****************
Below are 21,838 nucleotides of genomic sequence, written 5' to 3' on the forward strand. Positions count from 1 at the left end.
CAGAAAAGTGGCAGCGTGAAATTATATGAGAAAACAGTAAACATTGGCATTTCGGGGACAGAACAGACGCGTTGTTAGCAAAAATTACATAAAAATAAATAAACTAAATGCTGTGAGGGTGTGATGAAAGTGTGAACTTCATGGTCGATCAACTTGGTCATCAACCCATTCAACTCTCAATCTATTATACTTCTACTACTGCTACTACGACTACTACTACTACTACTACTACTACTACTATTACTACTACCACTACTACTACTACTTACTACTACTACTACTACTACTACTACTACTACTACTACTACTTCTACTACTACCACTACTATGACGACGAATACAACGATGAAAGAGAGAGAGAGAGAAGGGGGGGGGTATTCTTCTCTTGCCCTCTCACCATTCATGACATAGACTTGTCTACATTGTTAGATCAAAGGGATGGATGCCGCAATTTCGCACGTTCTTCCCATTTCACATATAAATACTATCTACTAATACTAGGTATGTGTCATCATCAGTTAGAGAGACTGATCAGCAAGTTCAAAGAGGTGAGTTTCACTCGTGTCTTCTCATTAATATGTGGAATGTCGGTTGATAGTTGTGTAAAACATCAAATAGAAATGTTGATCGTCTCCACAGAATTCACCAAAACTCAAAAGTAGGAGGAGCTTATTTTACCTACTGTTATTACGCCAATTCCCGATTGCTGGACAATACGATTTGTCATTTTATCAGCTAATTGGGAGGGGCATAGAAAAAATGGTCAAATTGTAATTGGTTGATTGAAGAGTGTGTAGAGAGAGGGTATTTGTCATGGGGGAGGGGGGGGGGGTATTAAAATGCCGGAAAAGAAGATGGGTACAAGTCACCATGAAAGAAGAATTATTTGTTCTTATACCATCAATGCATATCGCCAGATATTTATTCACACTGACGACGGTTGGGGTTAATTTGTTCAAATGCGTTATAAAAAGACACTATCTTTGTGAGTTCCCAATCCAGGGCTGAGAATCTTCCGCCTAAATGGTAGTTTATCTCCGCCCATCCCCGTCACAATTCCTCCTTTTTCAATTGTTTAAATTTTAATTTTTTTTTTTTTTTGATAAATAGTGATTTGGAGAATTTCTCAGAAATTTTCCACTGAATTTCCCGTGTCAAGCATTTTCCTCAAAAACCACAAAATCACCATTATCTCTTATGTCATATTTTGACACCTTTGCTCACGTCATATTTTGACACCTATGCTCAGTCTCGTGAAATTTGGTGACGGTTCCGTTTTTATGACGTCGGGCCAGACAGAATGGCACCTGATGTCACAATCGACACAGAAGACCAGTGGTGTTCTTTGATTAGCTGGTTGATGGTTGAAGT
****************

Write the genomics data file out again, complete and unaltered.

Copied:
Below are 21,838 nucleotides of genomic sequence, written 5' to 3' on the forward strand. Positions count from 1 at the left end.
CAGAAAAGTGGCAGCGTGAAATTATATGAGAAAACAGTAAACATTGGCATTTCGGGGACAGAACAGACGCGTTGTTAGCAAAAATTACATAAAAATAAATAAACTAAATGCTGTGAGGGTGTGATGAAAGTGTGAACTTCATGGTCGATCAACTTGGTCATCAACCCATTCAACTCTCAATCTATTATACTTCTACTACTGCTACTACGACTACTACTACTACTACTACTACTACTACTATTACTACTACCACTACTACTACTACTTACTACTACTACTACTACTACTACTACTACTACTACTACTACTTCTACTACTACCACTACTATGACGACGAATACAACGATGAAAGAGAGAGAGAGAGAAGGGGGGGGGTATTCTTCTCTTGCCCTCTCACCATTCATGACATAGACTTGTCTACATTGTTAGATCAAAGGGATGGATGCCGCAATTTCGCACGTTCTTCCCATTTCACATATAAATACTATCTACTAATACTAGGTATGTGTCATCATCAGTTAGAGAGACTGATCAGCAAGTTCAAAGAGGTGAGTTTCACTCGTGTCTTCTCATTAATATGTGGAATGTCGGTTGATAGTTGTGTAAAACATCAAATAGAAATGTTGATCGTCTCCACAGAATTCACCAAAACTCAAAAGTAGGAGGAGCTTATTTTACCTACTGTTATTACGCCAATTCCCGATTGCTGGACAATACGATTTGTCATTTTATCAGCTAATTGGGAGGGGCATAGAAAAAATGGTCAAATTGTAATTGGTTGATTGAAGAGTGTGTAGAGAGAGGGTATTTGTCATGGGGGAGGGGGGGGGGGTATTAAAATGCCGGAAAAGAAGATGGGTACAAGTCACCATGAAAGAAGAATTATTTGTTCTTATACCATCAATGCATATCGCCAGATATTTATTCACACTGACGACGGTTGGGGTTAATTTGTTCAAATGCGTTATAAAAAGACACTATCTTTGTGAGTTCCCAATCCAGGGCTGAGAATCTTCCGCCTAAATGGTAGTTTATCTCCGCCCATCCCCGTCACAATTCCTCCTTTTTCAATTGTTTAAATTTTAATTTTTTTTTTTTTTTGATAAATAGTGATTTGGAGAATTTCTCAGAAATTTTCCACTGAATTTCCCGTGTCAAGCATTTTCCTCAAAAACCACAAAATCACCATTATCTCTTATGTCATATTTTGACACCTTTGCTCACGTCATATTTTGACACCTATGCTCAGTCTCGTGAAATTTGGTGACGGTTCCGTTTTTATGACGTCGGGCCAGACAGAATGGCACCTGATGTCACAATCGACACAGAAGACCAGTGGTGTTCTTTGATTAGCTGGTTGATGGTTGAAGT